The daughter worked full-time but had a home office setting and a flexible schedule. The local son had an 8-5 job and the West coast son traveled for business. The daughter had become the lead caregiver for their mother. She stopped over every day to check on the mother. She also scheduled the doctor appointments and drove to all the appointments, the grocery store, shopping trips, etc. The mother had recently been hospitalized and was released from the hospital on the requirement for 24 hour care for the following week. The daughter literally could not handle any more responsibility. After some nasty fights with her siblings and a recommendation from a good friend she convinced her brothers to try mediation.

 We met together with the West coast brother on speaker phone. The session quickly devolved into hurtful statements and childhood rivalries. One sibling actually said Mom always loved you best. If that phrase does not trigger a smile from you search “The Smothers Brothers”.

 The daughter stated she felt she was being taken advantage of by her brothers. The pattern had developed that she was the default caregiver. She felt unappreciated and angry. The local brother seemed stunned as he processed her statements. The West coast brother wanted to move their mother into senior housing and let the facility get her to and from appointments. The one common, but unstated, emotion was shame. Shame they had not been more helpful, shamed they resented helping their mother, even shame to move her and be done with the issue.

 At the point we could begin to process solutions and suggestions the daughter stated she really just wanted to be thanked for everything she had been doing. She would do it regardless but she wanted to be recognized and thanked.

 I suggested it might make sense to simply pay her for the time she spent individually caring for their mother. West coast brother balked and said “Just get a car service; I am tired of being jerked around. We searched “elderly ride services” and quickly discovered they are expensive. One service had a flat one way rate of $ 75.00, round trip $ 140.00. Suddenly he was more willing to explore other options.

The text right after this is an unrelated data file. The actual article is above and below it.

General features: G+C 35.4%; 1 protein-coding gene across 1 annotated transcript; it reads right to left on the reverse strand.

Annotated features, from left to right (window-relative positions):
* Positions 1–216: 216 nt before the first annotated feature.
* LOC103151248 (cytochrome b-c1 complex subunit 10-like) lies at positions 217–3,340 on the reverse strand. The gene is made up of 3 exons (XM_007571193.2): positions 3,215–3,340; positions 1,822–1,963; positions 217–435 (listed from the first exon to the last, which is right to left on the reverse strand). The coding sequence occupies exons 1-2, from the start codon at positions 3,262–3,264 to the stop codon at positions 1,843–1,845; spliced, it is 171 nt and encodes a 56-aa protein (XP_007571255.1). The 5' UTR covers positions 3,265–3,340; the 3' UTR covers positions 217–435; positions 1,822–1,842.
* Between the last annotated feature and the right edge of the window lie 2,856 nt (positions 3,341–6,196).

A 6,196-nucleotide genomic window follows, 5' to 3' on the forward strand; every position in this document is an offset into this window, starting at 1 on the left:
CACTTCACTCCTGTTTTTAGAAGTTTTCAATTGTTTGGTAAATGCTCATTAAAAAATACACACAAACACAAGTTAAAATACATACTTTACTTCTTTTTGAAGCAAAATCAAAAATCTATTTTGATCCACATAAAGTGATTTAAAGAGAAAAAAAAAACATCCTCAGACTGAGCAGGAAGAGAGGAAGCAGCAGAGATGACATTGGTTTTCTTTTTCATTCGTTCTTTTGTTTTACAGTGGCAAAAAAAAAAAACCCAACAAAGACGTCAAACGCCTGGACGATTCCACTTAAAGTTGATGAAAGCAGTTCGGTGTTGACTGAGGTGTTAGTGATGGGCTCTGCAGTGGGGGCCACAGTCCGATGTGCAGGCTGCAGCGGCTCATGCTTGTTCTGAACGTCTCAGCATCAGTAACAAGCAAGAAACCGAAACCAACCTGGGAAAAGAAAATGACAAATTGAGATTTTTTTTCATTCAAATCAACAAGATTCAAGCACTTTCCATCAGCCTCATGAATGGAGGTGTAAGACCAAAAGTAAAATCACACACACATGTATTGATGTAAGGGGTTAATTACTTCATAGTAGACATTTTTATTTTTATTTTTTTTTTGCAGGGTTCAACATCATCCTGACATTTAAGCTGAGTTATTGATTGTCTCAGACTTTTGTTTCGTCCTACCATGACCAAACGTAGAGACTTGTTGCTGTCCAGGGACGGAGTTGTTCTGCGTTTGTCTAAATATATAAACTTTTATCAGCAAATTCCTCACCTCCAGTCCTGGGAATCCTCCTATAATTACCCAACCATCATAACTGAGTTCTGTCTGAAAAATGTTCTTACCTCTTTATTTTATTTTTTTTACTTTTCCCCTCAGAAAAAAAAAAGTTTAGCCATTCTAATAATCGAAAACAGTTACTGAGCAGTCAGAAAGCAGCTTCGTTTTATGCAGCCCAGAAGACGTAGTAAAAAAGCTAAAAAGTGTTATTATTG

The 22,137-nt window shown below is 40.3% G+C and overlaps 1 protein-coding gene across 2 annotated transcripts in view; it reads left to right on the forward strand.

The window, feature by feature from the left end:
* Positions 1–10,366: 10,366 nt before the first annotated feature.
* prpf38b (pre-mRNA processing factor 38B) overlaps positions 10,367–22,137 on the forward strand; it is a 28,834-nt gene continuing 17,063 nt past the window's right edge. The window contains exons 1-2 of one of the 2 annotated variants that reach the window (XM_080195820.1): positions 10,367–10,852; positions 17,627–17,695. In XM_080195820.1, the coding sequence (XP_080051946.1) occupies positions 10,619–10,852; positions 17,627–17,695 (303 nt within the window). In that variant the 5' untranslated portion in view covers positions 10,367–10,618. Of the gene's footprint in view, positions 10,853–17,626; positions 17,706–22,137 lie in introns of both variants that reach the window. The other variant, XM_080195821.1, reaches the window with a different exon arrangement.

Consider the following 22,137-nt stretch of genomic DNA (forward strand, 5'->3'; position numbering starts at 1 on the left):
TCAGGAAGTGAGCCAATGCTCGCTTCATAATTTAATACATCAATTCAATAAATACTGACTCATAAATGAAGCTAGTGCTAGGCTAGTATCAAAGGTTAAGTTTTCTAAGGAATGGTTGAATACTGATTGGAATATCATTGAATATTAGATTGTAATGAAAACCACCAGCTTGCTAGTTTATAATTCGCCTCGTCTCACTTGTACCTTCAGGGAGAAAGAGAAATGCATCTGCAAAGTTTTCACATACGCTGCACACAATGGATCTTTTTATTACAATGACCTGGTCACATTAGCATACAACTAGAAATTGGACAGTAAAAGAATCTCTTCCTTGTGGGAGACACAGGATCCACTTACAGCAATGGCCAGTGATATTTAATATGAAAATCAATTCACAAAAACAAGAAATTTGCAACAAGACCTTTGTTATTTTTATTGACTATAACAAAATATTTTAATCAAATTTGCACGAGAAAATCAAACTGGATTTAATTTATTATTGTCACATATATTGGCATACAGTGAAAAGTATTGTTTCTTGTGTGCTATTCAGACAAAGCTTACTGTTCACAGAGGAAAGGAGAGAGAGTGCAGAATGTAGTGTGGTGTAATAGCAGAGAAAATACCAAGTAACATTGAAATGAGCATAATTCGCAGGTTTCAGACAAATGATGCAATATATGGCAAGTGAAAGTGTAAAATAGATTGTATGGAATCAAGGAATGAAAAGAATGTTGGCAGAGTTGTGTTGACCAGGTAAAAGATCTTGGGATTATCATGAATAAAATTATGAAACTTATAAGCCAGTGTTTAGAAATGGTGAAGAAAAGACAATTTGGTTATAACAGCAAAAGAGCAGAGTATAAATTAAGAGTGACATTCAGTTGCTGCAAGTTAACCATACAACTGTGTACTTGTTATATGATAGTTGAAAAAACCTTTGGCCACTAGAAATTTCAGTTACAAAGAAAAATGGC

In the end, the two brothers agreed to split an hourly rate of $ 25.00 to compensate the sister for her time. The sister might be paid $ 150.00 per month- three appointments a month, two hours each. The next month might be higher or lower. The sister would keep a log of her time and bill each brother at the end of the month. The sister would keep the brothers informed of unusual requirements, such as the 24 hour care for seven days after hospitalization challenge.

 In the end the daughter felt she had been heard and honored and the brothers felt they too were contributing to their mother’s care, even if indirectly. They felt less shame too.

 Mediation is an option to explore. Mediation is not about win/loss, right/wrong, accusation/defense but rather about what is the best settlement and resolution that leaves everyone as whole as possible, without shame or guilt.

 Sheila-Marie Untiedt

Rule 114 Qualified Mediator, Parenting Consultant PC

Early Neutral Elevator ENE

Clean Slate Mediation.net

612-308-9994

 

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65 is the new 45

I have been noticing a trend with divorce mediation clients I have been working with that directly parallels a national trend. Many clients are seeking to separate and divorce after 30 or even 40 years of marriage. The term for this phenomenon is “Gray Divorce”.

I recently worked with a couple who were 60 and 62 years old. They had been married 36 years. Their children were married or moved out. The husband and wife were both still working, both physically healthy active people with lots of interests and activities.

They simply had drifted apart. Neither claimed the other was unfaithful, no addictive behavior, no staggering debt, no clear cause or root of the separation. Somewhere along their daily lives they stopped interacting with each other and stopped relying on each other. Careers, work travel and frankly social media and instant internet access steal away intimacy and energy from a marriage. Suddenly you are 63 and realize you have been living with a roommate instead of a spouse.